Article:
Wednesday, October 19, 2011
Laura Hudson on sex in superhero comics
You might think that I'd disagree with this post by Laura Hudson, which has been getting a lot of attention ... at least if I've managed to convey only a simplistic version of where I stand on issues of sexual politics and the portrayal of sexuality in popular culture.
In fact, I agree with about 95 per cent of what Hudson has to say. There are things that I could quibble with around the edges, as to which more later, and as happens with almost anything I read ... but in essence I agree with Hudson's post. And like Hudson, I take this view not because I'm opposed to sexual display, or to the human body, sexual openness, critiques of monogamy, or anything related, but largely because I'm all in favour of those things.
Here are some quick points. First, the material that Hudson is objecting to may not be technically pornographic - that will depend on your definition of pornography, but, for example the material does not show any culturally taboo body parts (i.e. genitals and female nipples). That is not the point of the complaint. I've increasingly to come to think that the category of pornography isn't much use in these debates. Where the word "pornography" is used, care should be taken in defining what it means for the purpose of the discussion.
Second, Hudson is not asking that anything be banned, and nor is she making grandiose, poorly researched claims about the harm that something-or-other supposedly causes. She is writing as critic rather than as a pseudo-scientist. If she were making stronger claims, I might be arguing against her.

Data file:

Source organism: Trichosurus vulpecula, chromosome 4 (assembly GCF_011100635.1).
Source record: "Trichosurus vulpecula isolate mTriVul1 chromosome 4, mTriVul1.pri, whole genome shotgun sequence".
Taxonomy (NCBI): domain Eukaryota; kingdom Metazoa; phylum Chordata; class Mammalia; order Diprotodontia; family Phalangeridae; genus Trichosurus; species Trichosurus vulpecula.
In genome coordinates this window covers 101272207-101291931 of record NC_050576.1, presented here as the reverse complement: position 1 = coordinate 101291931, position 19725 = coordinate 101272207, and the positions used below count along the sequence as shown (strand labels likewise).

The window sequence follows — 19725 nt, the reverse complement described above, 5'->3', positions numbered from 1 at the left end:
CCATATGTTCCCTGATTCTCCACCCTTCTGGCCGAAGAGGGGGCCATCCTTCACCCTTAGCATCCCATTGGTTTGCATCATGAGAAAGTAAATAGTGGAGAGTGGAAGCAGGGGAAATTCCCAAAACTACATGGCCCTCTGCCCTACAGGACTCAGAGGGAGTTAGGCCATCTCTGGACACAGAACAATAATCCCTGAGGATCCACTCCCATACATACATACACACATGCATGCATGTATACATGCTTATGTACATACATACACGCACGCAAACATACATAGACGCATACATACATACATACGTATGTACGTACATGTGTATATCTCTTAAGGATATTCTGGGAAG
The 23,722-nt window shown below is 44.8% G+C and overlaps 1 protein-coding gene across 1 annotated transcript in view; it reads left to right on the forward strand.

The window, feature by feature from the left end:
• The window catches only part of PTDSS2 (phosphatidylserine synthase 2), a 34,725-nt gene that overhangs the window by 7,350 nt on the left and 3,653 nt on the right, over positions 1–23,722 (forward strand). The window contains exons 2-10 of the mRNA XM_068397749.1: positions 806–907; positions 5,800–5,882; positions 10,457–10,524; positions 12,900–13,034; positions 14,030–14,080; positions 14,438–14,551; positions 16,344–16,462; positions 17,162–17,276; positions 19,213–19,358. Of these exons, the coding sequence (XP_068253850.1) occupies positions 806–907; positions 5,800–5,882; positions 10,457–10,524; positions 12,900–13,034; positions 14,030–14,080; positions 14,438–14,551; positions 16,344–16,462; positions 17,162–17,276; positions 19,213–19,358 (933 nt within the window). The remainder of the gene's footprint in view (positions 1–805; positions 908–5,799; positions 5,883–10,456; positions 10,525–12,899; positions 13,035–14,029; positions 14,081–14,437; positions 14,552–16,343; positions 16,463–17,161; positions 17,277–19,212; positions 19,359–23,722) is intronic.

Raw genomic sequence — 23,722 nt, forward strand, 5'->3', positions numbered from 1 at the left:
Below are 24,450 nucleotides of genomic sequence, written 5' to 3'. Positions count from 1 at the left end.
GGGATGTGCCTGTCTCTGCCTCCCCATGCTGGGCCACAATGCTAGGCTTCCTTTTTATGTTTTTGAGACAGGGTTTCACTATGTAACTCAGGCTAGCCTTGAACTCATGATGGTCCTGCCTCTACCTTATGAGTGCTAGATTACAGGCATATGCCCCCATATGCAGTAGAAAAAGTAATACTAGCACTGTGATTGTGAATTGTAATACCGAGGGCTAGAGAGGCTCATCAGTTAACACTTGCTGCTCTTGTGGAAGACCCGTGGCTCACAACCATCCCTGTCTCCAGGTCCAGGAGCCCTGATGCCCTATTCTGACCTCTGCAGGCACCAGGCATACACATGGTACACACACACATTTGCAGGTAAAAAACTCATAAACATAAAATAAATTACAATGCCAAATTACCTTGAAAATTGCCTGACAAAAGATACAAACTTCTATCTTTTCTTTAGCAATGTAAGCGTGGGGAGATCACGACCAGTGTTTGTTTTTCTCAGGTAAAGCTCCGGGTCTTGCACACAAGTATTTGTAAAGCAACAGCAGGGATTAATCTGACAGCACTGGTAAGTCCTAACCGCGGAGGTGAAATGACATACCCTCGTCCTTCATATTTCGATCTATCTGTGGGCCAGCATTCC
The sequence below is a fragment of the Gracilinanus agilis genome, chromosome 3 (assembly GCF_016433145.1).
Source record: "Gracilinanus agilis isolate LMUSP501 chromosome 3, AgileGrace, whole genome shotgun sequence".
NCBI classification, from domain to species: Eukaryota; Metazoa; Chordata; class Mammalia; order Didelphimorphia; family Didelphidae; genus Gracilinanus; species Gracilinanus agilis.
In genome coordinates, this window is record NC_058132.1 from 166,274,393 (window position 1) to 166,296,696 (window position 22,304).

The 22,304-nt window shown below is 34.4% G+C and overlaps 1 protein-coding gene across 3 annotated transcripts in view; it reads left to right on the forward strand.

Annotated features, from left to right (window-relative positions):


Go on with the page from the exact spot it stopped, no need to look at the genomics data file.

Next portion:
Instead, she's doing her apparent best to explain aesthetic reactions and to put arguments as to why you and I should or might share them. This is important, because we need to distinguish between the claim that something should be banned, the claim that something should be the object of serious social rejection that falls short of legal prohibition (seen, perhaps, as a serious moral wrong), and the numerous kinds of more local and nuanced claims that can be made about the merits of works of art or other examples of individual or collective expression.
Third, once you enter in the proper spirit into discussing those more local and nuanced claims, you thereby allow some room for sensitive and principled disagreement. I believe that Hudson does this. Judging this becomes difficult, because it's impossible to justify every premise all the way down, and Hudson certainly has not done so. At some point, you have to offer your individual, potentially idiosyncratic, responses, letting others take them or leave them. You hope that any personal responses that underlie your claims and concerns will be widely shared, but there is never a guarantee of this available. If you're honest, you write on that basis.
Hudson has done so, I think: she does not overreach, but relies on her ability to respond and comment sensitively, and to convey her responses to others.
I share her response to, for example, the pic displayed above. Notice how the DC heroine Starfire does not seem to be posed in that pic (perhaps unlike some of the others) to entice the guy she's trying to seduce. Rather, she is turned into a sexy object for the gaze of the presumably male, heterosexual reader (which tends to suggest that other kinds of readers are not welcome).
Is that necessarily a bad thing? Well, not necessarily. After all, this is a fictional character - there is no real person to be hurt through her transactions with DC comics. Even if this were a photograph of a real woman, I would not necessarily protest in any very serious way - it would be her decision to pose in that manner, and I'd be wary of wild statements alleging that it does some kind of harm, either directly or indirectly. Such statements are difficult to prove, and they may often be false.